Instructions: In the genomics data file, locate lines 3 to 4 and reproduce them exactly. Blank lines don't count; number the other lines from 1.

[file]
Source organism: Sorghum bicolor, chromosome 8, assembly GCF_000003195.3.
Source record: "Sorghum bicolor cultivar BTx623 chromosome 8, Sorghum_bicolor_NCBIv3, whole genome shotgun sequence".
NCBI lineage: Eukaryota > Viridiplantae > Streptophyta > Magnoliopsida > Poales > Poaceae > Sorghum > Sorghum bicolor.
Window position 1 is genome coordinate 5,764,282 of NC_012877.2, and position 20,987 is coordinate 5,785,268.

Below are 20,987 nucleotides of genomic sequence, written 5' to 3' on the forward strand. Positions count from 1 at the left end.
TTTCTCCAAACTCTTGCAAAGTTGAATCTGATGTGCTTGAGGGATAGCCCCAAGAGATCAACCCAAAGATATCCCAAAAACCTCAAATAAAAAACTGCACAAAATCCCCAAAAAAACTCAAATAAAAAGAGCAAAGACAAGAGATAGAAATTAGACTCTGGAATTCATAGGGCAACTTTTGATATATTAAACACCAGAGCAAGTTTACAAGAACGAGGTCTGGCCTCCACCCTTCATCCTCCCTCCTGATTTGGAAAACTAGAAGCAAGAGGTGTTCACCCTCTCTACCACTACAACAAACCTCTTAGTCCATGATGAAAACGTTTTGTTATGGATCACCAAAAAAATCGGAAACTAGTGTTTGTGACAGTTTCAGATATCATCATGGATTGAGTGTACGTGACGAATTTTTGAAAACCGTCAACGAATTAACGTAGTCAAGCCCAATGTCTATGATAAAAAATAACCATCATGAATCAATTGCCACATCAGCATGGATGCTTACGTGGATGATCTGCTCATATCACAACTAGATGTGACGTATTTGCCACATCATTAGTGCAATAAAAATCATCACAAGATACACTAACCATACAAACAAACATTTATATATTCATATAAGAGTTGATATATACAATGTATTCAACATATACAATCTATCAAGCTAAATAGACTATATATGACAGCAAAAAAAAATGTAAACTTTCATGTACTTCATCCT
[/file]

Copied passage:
NCBI lineage: Eukaryota > Viridiplantae > Streptophyta > Magnoliopsida > Poales > Poaceae > Sorghum > Sorghum bicolor.
Window position 1 is genome coordinate 5,764,282 of NC_012877.2, and position 20,987 is coordinate 5,785,268.